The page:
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Atlantic Whale and Dolphin Foundation

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cetacean conservation

Kayaking w/ Teno Activo

Ocean Kayaking is a popular activity among volunteers that come and work here at AWF.

We have partnered with Teno Activo  based in Los Gigantes in Tenerife for our kayaking excursions. For a very reasonable price, volunteers receive a two hour kayak rental, complete with a guided tour and photographer as well as a beer or non-alcoholic drink halfway through the journey.

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Each kayak had two people paddling, the seats were comfortable with back rests and came with one life jacket per participant. The guide also brings masks and snorkels, but we advise our volunteers to bring the ones we have at the foundation, so that they can fully enjoy a little swim during the break.

The water in this area of the island is really crystal clear, and swimming beneath the giant cliffs is an incredible experience. The ocean conditions are fairly mild, but it is a good workout for active volunteers!

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Lisanne: Why I Chose Volunteering with AWF

This weeks story brought to you by our lovely Dutch volunteer, Lisanne!

I studied Environmental Biology back home, in which I focused on ecology and the behaviour of animals. In my study I did internships about the behaviour of birds, large felids and terrestrial mammals in general, but I did not do any project about sea animals. So when I finished my study, I was looking for a project with sea animals to get more experience about the behaviour of this group of animals.

I was also looking for a long holiday in a warm place! I wanted to combine my holiday with volunteering work, but unfortunately, most volunteering work quickly gets very expensive. I found AWF just by googling and was surprised by the projects they offered and the low costs. I also really liked that it is an organisation with many students and that they organize many trips in Tenerife, such as visiting Santa Cruz and snorkelling. I felt it was everything I was looking for!

One week at Tenerife and it is still everything I was looking for 🙂 So far, I have been on the boats (with very nice crew and food), went snorkelling with the turtles at Turtle Bay, went diving for the first time (very exciting!), had much fun in the water park Siam Park and relaxed on the beach of Los Cristianos. While being on the boats, I have already spotted numerous bottlenose dolphins and short-finned pilot whales, but was also lucky enough to see common dolphins, atlantic spotted dolphins, flying fish and even a Bryde’s whale! There are many people at the AWF house and that is really nice, because there is always someone you can talk to and go with on trips to explore the island. I would definitely recommend volunteering at AWF and I am excited for the rest of my stay at Tenerife!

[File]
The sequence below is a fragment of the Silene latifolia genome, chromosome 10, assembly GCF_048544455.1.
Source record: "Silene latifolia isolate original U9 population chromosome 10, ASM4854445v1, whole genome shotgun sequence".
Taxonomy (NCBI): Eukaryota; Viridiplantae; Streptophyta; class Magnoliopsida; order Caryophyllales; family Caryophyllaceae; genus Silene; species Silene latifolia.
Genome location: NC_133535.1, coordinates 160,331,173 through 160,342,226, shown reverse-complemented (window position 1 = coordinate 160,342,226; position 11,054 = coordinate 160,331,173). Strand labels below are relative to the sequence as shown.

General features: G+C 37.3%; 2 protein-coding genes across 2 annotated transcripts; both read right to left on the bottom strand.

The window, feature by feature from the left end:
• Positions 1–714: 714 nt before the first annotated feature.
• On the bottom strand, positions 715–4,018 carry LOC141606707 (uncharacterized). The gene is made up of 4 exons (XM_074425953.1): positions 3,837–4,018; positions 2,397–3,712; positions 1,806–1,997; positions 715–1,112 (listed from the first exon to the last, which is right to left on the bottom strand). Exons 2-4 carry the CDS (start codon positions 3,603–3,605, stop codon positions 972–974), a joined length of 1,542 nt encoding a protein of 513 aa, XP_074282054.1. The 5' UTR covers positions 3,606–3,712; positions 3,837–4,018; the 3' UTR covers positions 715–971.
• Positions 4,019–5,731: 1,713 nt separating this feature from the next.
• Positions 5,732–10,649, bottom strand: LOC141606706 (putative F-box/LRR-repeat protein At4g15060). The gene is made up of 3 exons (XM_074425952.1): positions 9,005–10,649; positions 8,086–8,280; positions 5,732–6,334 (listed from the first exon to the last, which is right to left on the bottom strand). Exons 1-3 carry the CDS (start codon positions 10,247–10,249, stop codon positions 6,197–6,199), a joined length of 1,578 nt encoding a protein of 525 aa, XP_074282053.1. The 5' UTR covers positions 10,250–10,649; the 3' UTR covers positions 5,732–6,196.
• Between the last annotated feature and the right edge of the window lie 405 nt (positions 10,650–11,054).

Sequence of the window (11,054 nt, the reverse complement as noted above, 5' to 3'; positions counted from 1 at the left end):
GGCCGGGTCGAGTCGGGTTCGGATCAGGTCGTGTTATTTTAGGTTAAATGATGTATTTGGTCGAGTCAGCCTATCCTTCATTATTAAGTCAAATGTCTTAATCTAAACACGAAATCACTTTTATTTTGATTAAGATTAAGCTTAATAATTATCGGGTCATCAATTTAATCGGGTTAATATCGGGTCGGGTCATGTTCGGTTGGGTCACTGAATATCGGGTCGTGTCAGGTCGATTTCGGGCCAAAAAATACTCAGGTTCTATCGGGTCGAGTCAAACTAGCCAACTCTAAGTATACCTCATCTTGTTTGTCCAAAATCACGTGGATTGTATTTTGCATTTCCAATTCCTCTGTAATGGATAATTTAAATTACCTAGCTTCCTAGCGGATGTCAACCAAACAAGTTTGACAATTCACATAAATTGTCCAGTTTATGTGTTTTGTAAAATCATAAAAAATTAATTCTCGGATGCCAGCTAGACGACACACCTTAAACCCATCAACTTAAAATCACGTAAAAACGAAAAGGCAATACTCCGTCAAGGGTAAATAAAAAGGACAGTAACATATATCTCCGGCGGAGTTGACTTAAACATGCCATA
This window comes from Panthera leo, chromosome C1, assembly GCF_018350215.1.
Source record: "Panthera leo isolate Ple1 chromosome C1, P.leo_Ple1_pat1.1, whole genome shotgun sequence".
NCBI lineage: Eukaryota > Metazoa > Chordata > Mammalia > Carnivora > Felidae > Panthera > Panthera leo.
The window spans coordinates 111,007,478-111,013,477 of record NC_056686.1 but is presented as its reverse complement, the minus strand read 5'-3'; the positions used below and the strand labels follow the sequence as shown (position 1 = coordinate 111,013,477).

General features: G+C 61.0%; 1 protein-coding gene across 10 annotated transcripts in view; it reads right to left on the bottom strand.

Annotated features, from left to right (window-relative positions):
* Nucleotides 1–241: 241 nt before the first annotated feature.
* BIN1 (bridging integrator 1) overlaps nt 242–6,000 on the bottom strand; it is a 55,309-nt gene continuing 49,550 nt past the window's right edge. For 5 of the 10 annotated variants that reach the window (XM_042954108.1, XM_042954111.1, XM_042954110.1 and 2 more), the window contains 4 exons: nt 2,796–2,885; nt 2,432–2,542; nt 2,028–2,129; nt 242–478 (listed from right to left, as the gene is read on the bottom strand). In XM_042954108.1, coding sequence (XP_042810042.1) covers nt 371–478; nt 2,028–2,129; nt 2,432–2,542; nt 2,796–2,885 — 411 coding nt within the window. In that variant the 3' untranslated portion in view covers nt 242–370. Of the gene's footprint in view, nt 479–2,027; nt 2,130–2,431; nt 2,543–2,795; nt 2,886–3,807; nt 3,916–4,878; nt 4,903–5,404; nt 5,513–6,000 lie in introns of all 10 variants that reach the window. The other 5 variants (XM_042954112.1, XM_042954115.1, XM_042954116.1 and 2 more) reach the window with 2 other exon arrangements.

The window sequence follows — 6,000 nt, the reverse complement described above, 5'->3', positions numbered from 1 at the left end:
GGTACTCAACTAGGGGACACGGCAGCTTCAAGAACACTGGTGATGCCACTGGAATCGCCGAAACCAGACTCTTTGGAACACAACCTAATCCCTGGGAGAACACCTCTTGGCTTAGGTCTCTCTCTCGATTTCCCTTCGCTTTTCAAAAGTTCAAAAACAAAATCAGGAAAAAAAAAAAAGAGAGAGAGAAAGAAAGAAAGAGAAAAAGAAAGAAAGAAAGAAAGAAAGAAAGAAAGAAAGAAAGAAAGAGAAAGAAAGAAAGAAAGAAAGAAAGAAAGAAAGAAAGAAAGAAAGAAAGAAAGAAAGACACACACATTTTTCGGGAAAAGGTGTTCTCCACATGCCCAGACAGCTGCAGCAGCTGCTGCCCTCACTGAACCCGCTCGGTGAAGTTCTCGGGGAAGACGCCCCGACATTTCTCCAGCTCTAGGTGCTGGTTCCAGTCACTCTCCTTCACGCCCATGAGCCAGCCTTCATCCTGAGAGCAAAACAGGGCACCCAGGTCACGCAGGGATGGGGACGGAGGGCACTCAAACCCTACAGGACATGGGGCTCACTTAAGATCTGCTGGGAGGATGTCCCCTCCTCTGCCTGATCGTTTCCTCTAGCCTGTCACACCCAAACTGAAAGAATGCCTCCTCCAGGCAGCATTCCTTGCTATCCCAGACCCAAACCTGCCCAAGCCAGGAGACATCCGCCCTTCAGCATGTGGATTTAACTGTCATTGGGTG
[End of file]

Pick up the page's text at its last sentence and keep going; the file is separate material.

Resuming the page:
Bottlenose Dolphins

The waters of Tenerife are home to large family pods of resident bottlenose dolphin species. This incredible creatures are commonly spotted around the cliffs of Los Gigantes or feeding near the fish farms. They are very friendly and often interact with the boats; demonstrating a number of behaviours including wake riding, surfing or jumping right in front of the boats for the tourists to see.

Bottlenose Dolphins are the most common and well-known species of dolphin and are very intelligent creatures. They are known to display a variety of behaviours showcasing their intelligence. Some of these include mimicry, self-recognition, comprehension of artificial language, comprehension of gestures and a solid memory.

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Volunteers on the whale watching tours will have the opportunity to see bottlenose dolphins thriving in their natural habitats several times during their stay at AWF. Seeing these magical animals in the wild is an incredible experience, and it is far better than contributing to captivity companies to see artificial dolphin shows or swim with the dolphins at overpriced resorts.

There is a pod of about 34 resident individual bottlenose dolphins right here in Tenerife, and many others pass through on their own migratory routes.

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10 Ways You Can Help Save the Whales!

It’s normal to feel overwhelmed when it comes to tackling global scale environmental problems, especially when acting on the individual level. While change doesn’t always happen overnight, there are plenty of ways that individuals can get involved to help work towards conservation of the threatened species of our oceans. Every little bit helps, and without positive, conservation-focused attitudes, the world will not change for the better.

  1. Don’t support companies that profit off captivity! Take your children on whale watching tours in the ocean when on vacation instead, to see the beautiful creatures in their natural habitatscaptiv.jpg
  2. Use reusable products instead of plastic disposable ones, like water bottles and bags. Unnecessary plastic consumption has led to our oceans being saturated with garbage, which gets into fish and eventually whales and dolphins. Without humans reducing our plastic consumption, certain reports predict that there will be more plastic in the oceans than fish by 2050.
  3. Eat sustainable fish species, check out Seafood Watch to find information on which species are most sustainable to consume, and which should be avoided entirely
  4. Organise or participate in a beach clean. Sort the materials cleaned off the beach into trash and recycling. beachclean.jpg